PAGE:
Six of 10 top sewage discharges in UK found in Wales
Six of the top 10 areas in the UK with the most sewage discharges into rivers and waterways were located in Wales last year.
The information obtained by the Welsh Liberal Democrats revealed that sewage was dumped into Welsh waterways for more than 300,000 hours in 2022.
The 6 Welsh constituencies included in the UK top ten in rank order were:
- Carmarthen East and Dinefwr
- Dwyfor Meirionnydd
- Preseli Pembrokeshire
- Brecon and Radnorshire
Carmarthen East and South Pembrokeshire came in at 11.
Earlier this year, Natural Resources Wales downgraded Dŵr Cymru Welsh Water to a two-star rating after it was found that the company was responsible for 89 sewage pollution incidents in 2022.
Natural Resources Wales has pressed the company to improve its number of self-reporting incidents after it was revealed Dŵr Cymru only self-reported two out of four incidents last year – compared with six out of eight incidents in 2021.
In April, the not for profit water company increased its price average to £499 a year making it the second highest in Wales and England.
Welsh Liberal Democrat leader Jane Dodds MS said: “It’s disgraceful that six out of the 10 areas with the most sewage discharges into rivers were in Wales last year. That’s bad news for our environment, wildlife, and all those who enjoy our rivers.
“The Conservatives in Westminster have refused to take action against river pollution, and Labour Ministers in Cardiff Bay have failed to step and take Dwr Cymru to task on our polluted rivers and rising water bills.
“It’s time for a shakeup and Labour Ministers in Cardiff Bay must get to grips with Dwr Cymru’s failure to protect our rivers.”
Cefin Campbell, Plaid Cymru Member of the Senedd for Mid & West Wales whose constituency is included in the top ten list branded the current state of Welsh waterways an “unacceptable situation”.
Mr Campbell said: “The fact that Mid & West Wales features so prominently in this list is a cause of significant alarm and concern. However, for many residents who live in close proximity to the Wye, Tywi and Teifi to name only a few, this latest data will sadly come as little surprise – with the deterioration in water quality, and its impact on our ecosystems clear for all to see.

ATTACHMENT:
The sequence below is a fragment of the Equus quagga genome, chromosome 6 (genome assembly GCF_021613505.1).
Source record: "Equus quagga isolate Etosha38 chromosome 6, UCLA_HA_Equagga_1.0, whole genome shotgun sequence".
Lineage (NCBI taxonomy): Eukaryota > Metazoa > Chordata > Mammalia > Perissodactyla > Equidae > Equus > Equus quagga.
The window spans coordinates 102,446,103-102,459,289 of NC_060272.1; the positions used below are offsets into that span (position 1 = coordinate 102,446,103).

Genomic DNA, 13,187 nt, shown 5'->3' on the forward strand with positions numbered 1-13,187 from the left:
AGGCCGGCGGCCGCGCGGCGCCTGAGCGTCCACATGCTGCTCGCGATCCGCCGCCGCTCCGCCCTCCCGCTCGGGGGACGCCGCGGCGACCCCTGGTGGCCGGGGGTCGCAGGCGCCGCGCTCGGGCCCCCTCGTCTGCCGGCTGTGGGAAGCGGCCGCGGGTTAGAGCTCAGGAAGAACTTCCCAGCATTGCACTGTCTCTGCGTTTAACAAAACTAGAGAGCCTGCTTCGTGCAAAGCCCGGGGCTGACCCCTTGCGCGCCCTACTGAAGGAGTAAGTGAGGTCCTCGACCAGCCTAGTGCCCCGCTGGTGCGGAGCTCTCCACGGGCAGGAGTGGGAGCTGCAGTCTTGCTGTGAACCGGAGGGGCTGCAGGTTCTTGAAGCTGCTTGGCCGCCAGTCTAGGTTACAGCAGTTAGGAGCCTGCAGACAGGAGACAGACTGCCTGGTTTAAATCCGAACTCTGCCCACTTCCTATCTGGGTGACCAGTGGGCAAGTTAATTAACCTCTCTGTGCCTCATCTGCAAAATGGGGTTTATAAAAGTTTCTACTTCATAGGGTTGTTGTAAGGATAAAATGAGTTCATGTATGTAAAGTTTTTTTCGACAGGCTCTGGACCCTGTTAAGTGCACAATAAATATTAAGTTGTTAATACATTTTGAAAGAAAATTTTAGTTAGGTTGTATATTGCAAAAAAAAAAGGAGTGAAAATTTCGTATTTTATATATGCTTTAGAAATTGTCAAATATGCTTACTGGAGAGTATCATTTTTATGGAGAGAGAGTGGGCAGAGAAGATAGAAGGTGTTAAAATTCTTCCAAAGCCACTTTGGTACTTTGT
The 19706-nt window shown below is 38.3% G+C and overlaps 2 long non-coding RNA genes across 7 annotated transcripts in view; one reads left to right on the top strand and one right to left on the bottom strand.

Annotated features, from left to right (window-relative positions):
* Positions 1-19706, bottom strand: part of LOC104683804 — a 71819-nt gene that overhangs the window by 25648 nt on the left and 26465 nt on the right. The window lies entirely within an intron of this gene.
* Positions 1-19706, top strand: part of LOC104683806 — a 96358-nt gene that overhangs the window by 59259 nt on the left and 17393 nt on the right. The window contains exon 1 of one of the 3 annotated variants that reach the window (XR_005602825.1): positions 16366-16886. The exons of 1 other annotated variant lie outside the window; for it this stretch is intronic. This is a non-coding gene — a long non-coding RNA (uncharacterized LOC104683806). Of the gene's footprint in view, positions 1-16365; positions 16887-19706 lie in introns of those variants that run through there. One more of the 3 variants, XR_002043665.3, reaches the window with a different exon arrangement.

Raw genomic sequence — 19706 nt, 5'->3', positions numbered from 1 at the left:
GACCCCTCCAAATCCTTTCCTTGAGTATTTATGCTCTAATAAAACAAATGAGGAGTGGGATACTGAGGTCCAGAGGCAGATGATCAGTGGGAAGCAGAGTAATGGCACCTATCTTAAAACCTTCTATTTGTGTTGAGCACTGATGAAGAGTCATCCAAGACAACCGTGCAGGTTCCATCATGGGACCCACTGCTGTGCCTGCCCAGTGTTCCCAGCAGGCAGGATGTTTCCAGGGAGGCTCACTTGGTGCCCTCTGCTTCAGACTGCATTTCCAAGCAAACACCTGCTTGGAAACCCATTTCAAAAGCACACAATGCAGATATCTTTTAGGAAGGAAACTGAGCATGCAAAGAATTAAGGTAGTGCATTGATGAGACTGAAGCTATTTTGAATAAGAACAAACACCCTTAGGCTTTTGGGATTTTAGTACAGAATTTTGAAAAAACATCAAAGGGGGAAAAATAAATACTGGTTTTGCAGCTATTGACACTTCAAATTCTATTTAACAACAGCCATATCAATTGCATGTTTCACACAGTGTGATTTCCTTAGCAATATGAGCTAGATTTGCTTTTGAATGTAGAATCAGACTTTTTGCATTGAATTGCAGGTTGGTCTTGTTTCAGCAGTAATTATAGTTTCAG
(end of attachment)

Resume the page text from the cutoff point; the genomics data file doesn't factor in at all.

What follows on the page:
“Plaid Cymru has consistently called for Wales to have full control over its water resources to better address the scourge of sewage in our waterways – and this latest data displays how desperately the current model is failing our waters.
“It’s clear the current situation is unsustainable and Wales needs to be granted our constitutional right to power over water, so we can act to address this unacceptable situation.”
A Welsh Government spokesperson said: “Wales is recognised internationally as having some of the best beaches and water quality in Europe.
“However, we understand that discharges from storm overflows still have a devastating impact on those wanting to enjoy our waters – ensuring our water is of the highest quality is a vital part of making Wales a prosperous, happy and healthy place to live.
“We work closely with and support the water company regulators, Ofwat, Natural Resources Wales and the Drinking Water Inspectorate, to monitor performance and to deliver their compliance functions.
“Our action plan to tackle storm overflows was published as part of Wales Better River Quality Taskforce which seeks to work in partnership with water companies and regulators to drive local solutions in an integrated way focussing on nature based solutions. ”
A Dwr Cymru spokesperson said: “Only 9% of rivers in Wales are classified as having “poor” or “bad” ecological status and our rivers are significantly better than in England. We are committed to improving the quality of our rivers and are targeting where investment will have the biggest environmental impact.
“We have monitors on over 99.5% of our overflows – more than many other companies – and we are always open with this information by publishing it on our website and report the number of spills to our environmental regulators. As a country on the western side of the UK, we have some of the highest levels of rainfall and are seeing an increase in severe events linked to climate change. All of this means we have one of the highest numbers of storm overflows of any water company and that the number of times they operate is heavily influenced by these factors.
“Customers bills have been higher for those who live in coastal areas as greater investment has been needed since privatisation to treat wastewater to improve river quality – whereas inland companies didn’t have to make similar investments. Our investment to date in our wastewater system has delivered real improvements and helped ensure 85% of coastal bathing waters in Wales meet excellent water quality standard and Wales has over a quarter of the UK’s Blue Flag beaches while only having 15% of the coastline.
“Earlier this year we published our Manifesto for Rivers in Wales which outlines how we will be investing in our wastewater network, particularly around rivers in Special Areas of Conservation. This includes an additional £140m to be invested by 2025.”
“Our Manifesto can be viewed on our website here.“
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